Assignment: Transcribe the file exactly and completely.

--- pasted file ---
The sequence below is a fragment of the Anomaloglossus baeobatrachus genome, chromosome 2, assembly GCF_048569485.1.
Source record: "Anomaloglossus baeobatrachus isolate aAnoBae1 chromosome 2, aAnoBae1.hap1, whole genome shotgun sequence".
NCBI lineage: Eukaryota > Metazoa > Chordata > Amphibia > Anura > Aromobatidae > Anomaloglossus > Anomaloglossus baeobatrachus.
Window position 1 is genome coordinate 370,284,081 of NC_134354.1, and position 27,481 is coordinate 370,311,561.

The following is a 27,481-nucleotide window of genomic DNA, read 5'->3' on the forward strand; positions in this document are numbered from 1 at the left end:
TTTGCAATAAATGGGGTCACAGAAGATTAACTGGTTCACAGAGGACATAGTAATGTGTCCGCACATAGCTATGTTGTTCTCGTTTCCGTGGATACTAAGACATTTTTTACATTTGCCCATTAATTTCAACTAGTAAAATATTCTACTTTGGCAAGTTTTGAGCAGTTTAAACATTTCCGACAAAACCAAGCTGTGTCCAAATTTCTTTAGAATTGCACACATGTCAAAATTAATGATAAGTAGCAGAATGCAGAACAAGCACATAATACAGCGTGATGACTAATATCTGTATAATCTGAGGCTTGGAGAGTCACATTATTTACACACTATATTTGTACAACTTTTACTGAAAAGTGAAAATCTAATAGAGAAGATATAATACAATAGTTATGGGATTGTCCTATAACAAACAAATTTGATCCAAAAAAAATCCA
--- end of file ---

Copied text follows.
The sequence below is a fragment of the Anomaloglossus baeobatrachus genome, chromosome 2, assembly GCF_048569485.1.
Source record: "Anomaloglossus baeobatrachus isolate aAnoBae1 chromosome 2, aAnoBae1.hap1, whole genome shotgun sequence".
NCBI lineage: Eukaryota > Metazoa > Chordata > Amphibia > Anura > Aromobatidae > Anomaloglossus > Anomaloglossus baeobatrachus.
Window position 1 is genome coordinate 370,284,081 of NC_134354.1, and position 27,481 is coordinate 370,311,561.

The following is a 27,481-nucleotide window of genomic DNA, read 5'->3' on the forward strand; positions in this document are numbered from 1 at the left end:
TTTGCAATAAATGGGGTCACAGAAGATTAACTGGTTCACAGAGGACATAGTAATGTGTCCGCACATAGCTATGTTGTTCTCGTTTCCGTGGATACTAAGACATTTTTTACATTTGCCCATTAATTTCAACTAGTAAAATATTCTACTTTGGCAAGTTTTGAGCAGTTTAAACATTTCCGACAAAACCAAGCTGTGTCCAAATTTCTTTAGAATTGCACACATGTCAAAATTAATGATAAGTAGCAGAATGCAGAACAAGCACATAATACAGCGTGATGACTAATATCTGTATAATCTGAGGCTTGGAGAGTCACATTATTTACACACTATATTTGTACAACTTTTACTGAAAAGTGAAAATCTAATAGAGAAGATATAATACAATAGTTATGGGATTGTCCTATAACAAACAAATTTGATCCAAAAAAAATCCA